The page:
Margaret Sanger, "United Press Interview," 10 May 1955.
Source: " Margaret Sanger Says Crusaders Still Needed, San Mateo Times, May 10, 1955, p. 18."
We have plenty of causes worth fighting for today, one of history's most famous women crusaders declares, but the crusading spark in modern women is "dampened down."
There was no reproof in her tone, but Margaret Sanger admitted during an interview here that if she were young again she'd be out fighting for one of several social evils that she thinks need correcting.
"This isn't the age for it really," Mrs. Sanger said in a gentle voice. "A good deal of the initiative that belonged to my generation has been dampended down. You talk to young college women now and they say there isn't anything to do."
Mrs. Sanger, the founder of the birth control movement in this country and still a world force in spreading her beliefs to other nations, is a serene 71 years old.
Forty-one years ago she fled to England to escape a federal indictment.
Her name belongs on a list of militant feminists along with such women as Susan B. Anthony, Carrie Nation and Lucretia Mott.
In fact, people are inclined to associate her a little too much with history to suit Mrs. Sanger. They're often surprised to find she is still alive.
"Young people think the fight for birth control took place a long time ago," Mrs. Sanger said. "Many times they confuse my name with Margaret Sangster, and they assume I'm dead."
(Margaret Sangster was a novelist and poet who died in 1912.)
Mrs. Sanger was a nurse, the wife of an architect and the mother of three children when she went to work in earnest to make birth control a legal and public issue in 1912. Two years later the federal government indicted her for sending birth control information through the mail. she fled to England when "the people versus Margaret Sanger" case was cancelled.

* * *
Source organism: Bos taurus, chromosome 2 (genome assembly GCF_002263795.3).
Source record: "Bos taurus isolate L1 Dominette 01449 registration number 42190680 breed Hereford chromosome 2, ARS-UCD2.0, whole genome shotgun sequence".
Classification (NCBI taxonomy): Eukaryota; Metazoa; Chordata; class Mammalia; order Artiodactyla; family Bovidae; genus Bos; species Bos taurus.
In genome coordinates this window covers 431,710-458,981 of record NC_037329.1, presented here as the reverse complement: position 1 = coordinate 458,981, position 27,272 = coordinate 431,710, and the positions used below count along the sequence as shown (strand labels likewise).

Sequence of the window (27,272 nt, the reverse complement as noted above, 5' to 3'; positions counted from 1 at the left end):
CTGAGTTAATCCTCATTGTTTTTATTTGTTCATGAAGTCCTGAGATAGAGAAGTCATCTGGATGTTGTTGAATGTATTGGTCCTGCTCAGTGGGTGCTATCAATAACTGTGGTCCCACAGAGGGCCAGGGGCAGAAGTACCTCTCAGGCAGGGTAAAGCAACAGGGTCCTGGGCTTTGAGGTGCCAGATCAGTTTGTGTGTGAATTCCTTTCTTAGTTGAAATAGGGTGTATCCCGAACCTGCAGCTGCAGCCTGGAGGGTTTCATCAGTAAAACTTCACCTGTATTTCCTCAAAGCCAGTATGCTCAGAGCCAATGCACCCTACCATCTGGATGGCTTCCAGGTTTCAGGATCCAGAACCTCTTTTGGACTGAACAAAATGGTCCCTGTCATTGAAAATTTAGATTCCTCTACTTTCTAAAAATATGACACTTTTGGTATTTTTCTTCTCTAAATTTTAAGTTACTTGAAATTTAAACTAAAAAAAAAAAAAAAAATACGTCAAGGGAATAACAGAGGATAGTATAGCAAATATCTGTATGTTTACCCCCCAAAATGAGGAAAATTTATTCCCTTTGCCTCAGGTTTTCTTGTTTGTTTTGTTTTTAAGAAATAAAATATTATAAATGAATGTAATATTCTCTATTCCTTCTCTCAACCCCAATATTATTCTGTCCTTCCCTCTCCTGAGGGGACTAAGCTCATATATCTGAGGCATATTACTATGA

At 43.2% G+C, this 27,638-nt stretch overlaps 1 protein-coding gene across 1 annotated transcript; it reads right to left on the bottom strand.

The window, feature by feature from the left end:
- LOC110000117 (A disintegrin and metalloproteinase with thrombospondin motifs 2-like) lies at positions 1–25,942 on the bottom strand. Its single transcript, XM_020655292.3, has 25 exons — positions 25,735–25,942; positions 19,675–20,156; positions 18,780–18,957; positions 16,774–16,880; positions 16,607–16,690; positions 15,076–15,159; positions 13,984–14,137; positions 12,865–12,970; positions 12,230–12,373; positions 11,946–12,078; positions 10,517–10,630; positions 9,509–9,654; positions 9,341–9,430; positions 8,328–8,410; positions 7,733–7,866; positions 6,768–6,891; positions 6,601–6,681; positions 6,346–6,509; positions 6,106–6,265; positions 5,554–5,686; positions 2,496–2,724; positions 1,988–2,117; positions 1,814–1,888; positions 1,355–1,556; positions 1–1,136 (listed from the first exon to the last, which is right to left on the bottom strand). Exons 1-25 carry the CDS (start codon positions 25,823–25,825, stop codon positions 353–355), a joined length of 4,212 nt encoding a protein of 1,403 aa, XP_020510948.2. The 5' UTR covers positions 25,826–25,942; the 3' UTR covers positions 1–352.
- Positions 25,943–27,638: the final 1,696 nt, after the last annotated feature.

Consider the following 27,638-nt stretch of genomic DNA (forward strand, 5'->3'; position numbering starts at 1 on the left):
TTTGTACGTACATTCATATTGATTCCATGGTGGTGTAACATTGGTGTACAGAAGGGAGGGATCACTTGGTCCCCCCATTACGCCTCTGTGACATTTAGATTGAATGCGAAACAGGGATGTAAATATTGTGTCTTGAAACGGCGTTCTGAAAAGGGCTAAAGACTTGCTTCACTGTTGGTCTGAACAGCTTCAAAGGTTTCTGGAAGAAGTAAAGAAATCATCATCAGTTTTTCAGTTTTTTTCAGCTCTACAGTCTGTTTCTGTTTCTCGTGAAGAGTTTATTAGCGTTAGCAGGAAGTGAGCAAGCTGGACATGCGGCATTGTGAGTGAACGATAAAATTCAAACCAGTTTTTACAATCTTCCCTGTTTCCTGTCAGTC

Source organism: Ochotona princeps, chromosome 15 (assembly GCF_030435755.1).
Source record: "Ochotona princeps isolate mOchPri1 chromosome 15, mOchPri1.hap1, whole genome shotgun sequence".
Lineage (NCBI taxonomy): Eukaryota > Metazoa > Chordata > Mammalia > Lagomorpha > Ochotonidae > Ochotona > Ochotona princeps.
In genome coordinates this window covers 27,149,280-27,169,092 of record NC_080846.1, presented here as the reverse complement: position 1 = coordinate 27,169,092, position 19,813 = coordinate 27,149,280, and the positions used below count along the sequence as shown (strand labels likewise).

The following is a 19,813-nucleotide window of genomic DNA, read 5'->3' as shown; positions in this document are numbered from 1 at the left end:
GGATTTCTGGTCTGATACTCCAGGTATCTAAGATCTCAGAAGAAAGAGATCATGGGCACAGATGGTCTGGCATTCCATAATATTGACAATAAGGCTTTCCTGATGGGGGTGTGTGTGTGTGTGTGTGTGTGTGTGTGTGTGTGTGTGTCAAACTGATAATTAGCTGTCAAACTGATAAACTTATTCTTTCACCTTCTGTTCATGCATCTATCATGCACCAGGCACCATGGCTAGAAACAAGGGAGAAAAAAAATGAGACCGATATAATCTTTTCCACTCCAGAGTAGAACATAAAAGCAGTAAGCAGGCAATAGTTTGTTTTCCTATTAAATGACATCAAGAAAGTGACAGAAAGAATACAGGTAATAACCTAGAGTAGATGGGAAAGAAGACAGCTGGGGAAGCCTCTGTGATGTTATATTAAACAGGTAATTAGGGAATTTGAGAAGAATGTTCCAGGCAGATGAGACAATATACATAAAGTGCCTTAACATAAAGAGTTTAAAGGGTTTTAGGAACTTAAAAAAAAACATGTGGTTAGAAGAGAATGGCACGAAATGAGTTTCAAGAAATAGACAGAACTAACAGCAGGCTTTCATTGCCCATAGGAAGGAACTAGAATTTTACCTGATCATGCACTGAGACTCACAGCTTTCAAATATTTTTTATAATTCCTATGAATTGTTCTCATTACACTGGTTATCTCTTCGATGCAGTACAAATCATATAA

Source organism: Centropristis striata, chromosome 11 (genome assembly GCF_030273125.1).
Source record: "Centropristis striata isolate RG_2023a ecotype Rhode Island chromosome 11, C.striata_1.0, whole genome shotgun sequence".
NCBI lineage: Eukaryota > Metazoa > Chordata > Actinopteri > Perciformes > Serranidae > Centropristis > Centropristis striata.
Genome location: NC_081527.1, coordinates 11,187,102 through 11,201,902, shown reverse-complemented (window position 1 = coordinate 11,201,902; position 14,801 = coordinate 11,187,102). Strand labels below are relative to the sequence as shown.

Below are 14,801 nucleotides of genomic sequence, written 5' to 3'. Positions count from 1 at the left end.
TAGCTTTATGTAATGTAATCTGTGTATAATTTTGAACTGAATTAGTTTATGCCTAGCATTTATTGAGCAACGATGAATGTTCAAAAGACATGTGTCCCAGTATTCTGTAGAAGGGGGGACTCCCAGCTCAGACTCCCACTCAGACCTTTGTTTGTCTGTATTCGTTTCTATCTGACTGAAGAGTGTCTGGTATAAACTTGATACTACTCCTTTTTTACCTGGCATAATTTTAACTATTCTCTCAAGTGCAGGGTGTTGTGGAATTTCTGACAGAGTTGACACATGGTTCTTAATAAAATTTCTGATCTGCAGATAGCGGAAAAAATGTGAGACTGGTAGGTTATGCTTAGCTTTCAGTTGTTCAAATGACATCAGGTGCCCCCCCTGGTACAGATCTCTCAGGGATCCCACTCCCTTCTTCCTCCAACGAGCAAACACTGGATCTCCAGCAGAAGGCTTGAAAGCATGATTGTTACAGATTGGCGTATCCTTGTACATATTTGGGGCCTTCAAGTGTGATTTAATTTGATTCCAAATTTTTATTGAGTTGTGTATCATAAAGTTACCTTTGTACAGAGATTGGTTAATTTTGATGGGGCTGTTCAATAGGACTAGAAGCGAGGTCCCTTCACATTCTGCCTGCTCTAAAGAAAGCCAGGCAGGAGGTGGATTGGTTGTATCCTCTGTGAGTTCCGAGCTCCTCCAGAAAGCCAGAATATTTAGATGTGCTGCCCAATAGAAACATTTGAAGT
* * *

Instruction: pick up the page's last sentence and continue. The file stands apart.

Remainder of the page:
A biography of her life, "The Margaret Sanger Story," was just published by Doubleday, and Mrs. Sanger is busy planning a trip to Japan next fall to bring that nation into the International Federation of Planned Parenthood. She came here last week from her home in Tucson, Ariz., to attend the federation's convention.
Asked what cause she might lead today, if she were young again, Mrs. Sanger said,
"Women's prisons, I think. You could clean up a good deal of wrong there. That is, assuming these other things had been achieved, like women's suffrage and birth control."
The tireless crusader did spend a month in a Brooklyn jail some 30 years ago, and after that wrote some bitter letters to public figures about the treatment of the women prisoners. But the birth control movement claimed all of her time.
"You must have faith in it," she said, referring to the first qualification for any reform movement. "I still have it."
Copyright, Margaret Sanger Project